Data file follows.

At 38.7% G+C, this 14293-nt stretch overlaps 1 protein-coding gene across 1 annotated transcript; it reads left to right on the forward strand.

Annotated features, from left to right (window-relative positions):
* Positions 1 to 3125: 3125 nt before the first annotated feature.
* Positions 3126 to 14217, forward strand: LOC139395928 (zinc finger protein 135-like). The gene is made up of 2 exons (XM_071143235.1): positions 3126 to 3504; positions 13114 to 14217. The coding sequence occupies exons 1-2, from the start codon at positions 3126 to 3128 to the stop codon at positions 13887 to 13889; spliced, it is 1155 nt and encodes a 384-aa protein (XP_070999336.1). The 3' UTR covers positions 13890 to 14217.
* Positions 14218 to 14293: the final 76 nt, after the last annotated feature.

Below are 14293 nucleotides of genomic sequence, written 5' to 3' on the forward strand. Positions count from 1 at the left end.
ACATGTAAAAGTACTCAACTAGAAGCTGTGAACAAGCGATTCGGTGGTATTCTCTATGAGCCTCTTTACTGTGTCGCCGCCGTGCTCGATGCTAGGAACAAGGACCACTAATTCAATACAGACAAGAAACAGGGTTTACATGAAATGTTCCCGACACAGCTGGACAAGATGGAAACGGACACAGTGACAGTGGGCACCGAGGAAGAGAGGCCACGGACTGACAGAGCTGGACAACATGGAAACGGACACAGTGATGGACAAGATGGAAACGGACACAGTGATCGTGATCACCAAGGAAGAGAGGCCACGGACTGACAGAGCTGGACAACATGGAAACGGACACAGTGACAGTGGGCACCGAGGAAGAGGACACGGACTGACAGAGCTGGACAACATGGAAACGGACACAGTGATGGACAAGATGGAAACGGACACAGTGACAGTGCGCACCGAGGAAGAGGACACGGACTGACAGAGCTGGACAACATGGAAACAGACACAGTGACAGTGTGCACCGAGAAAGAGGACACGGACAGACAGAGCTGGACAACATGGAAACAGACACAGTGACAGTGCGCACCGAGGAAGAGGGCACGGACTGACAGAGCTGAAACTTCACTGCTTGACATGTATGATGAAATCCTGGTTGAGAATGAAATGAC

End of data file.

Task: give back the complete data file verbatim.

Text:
At 38.7% G+C, this 14293-nt stretch overlaps 1 protein-coding gene across 1 annotated transcript; it reads left to right on the forward strand.

Annotated features, from left to right (window-relative positions):
* Positions 1 to 3125: 3125 nt before the first annotated feature.
* Positions 3126 to 14217, forward strand: LOC139395928 (zinc finger protein 135-like). The gene is made up of 2 exons (XM_071143235.1): positions 3126 to 3504; positions 13114 to 14217. The coding sequence occupies exons 1-2, from the start codon at positions 3126 to 3128 to the stop codon at positions 13887 to 13889; spliced, it is 1155 nt and encodes a 384-aa protein (XP_070999336.1). The 3' UTR covers positions 13890 to 14217.
* Positions 14218 to 14293: the final 76 nt, after the last annotated feature.

Below are 14293 nucleotides of genomic sequence, written 5' to 3' on the forward strand. Positions count from 1 at the left end.
ACATGTAAAAGTACTCAACTAGAAGCTGTGAACAAGCGATTCGGTGGTATTCTCTATGAGCCTCTTTACTGTGTCGCCGCCGTGCTCGATGCTAGGAACAAGGACCACTAATTCAATACAGACAAGAAACAGGGTTTACATGAAATGTTCCCGACACAGCTGGACAAGATGGAAACGGACACAGTGACAGTGGGCACCGAGGAAGAGAGGCCACGGACTGACAGAGCTGGACAACATGGAAACGGACACAGTGATGGACAAGATGGAAACGGACACAGTGATCGTGATCACCAAGGAAGAGAGGCCACGGACTGACAGAGCTGGACAACATGGAAACGGACACAGTGACAGTGGGCACCGAGGAAGAGGACACGGACTGACAGAGCTGGACAACATGGAAACGGACACAGTGATGGACAAGATGGAAACGGACACAGTGACAGTGCGCACCGAGGAAGAGGACACGGACTGACAGAGCTGGACAACATGGAAACAGACACAGTGACAGTGTGCACCGAGAAAGAGGACACGGACAGACAGAGCTGGACAACATGGAAACAGACACAGTGACAGTGCGCACCGAGGAAGAGGGCACGGACTGACAGAGCTGAAACTTCACTGCTTGACATGTATGATGAAATCCTGGTTGAGAATGAAATGAC